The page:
In the end, we find that the liver transplant is one of the best operations in Turkey to solve liver problems once and for all, and the cost of the liver transplant in Turkey is much lower than in other countries, and with almost the same quality and expected results, and that many patients talked about my experience with liver transplant In Turkey, all comments were positive and promising, even after a long period of liver donation or liver transplantation.
Liver transplant cost in Turkey
The cost of liver transplantation in Türkiye varies according to the type of center
As the cost of liver transplantation in state medical city hospitals ranges between 30 and 37 thousand US dollars.
While its cost in university hospitals specialized in organ transplantation, the cost of liver transplantation ranges between 45 and 55 thousand US dollars.
While the cost of liver transplantation in private hospitals ranges between 50 and 80 thousand US dollars.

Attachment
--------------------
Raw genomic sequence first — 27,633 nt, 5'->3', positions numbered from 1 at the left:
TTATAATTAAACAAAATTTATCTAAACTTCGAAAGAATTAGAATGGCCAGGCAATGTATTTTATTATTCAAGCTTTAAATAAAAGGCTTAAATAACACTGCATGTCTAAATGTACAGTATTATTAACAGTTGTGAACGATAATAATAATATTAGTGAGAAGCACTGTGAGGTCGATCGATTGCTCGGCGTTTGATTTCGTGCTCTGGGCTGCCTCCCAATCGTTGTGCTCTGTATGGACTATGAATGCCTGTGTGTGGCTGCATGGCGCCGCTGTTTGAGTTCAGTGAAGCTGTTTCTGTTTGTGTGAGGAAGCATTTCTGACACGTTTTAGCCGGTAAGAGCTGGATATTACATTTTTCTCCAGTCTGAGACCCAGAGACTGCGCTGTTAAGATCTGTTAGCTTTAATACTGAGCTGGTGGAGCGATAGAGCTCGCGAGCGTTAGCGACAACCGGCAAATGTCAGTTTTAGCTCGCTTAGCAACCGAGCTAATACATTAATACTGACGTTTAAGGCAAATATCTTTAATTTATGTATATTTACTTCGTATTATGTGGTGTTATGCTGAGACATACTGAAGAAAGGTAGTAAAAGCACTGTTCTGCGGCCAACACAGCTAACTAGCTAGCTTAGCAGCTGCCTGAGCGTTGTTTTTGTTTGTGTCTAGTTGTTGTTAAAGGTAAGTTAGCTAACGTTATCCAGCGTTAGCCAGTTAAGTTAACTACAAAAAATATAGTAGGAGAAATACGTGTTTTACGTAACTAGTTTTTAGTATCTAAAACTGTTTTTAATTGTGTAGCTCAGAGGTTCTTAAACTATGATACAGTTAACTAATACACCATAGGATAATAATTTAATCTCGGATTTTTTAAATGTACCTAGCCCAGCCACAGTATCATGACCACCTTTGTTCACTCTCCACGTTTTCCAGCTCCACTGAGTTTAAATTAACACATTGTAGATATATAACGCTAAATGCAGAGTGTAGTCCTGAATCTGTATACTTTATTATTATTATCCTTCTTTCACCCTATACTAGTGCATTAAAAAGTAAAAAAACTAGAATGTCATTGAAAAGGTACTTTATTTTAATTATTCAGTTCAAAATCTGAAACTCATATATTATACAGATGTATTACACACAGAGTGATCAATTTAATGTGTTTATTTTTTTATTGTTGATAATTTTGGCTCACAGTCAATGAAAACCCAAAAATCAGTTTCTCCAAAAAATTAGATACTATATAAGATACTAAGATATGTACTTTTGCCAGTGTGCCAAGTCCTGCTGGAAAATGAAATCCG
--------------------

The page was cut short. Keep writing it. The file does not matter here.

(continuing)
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- Ionescu, VA, Diaconu CC, Bungau S, Jinga V, Gheorghe G. Current Approaches in the Allocation of Liver Transplantation. J.Pers. Med. 2022;12,1661.
- Mahmod N. Selection for Liver Transplantation: Indications and Evaluation. Current Hepatology Reports 2020;19:203-212.
- European Association for the Study of the Liver. EASL Clinical Practice Guidelines: Liver transplantation. Journal of Hepatology 2016;64:433-485.
- Guyatt GH, Oxman AD, Vist GE, Kunz R, Falck-Ytter Y, Alono-Coello P, et al. Evaluation for Liver Transplantation in Adults: 2013 Practice Guideline by the American Association for the Study of Liver Diseases and the American Society of Transplantation. BMJ 2008;336:924-926.
- Miller C and Diago Uso T. The Liver Transplant Operation. Clinical Liver Disease 2013; 2,(4):192-196.
- Parekh KN, et al. Postoperative Care of the Liver Transplant Recipient. Springer 2017;29:365-384.
- Yıldırım MS, Yurdalan SU Physiotherapy in Liver Transplantation. InTech 2012;21:445-454.
- Zhu JH, et al. Medical complications of liver transplantation. AME Medical Journal 2018;3:1-10.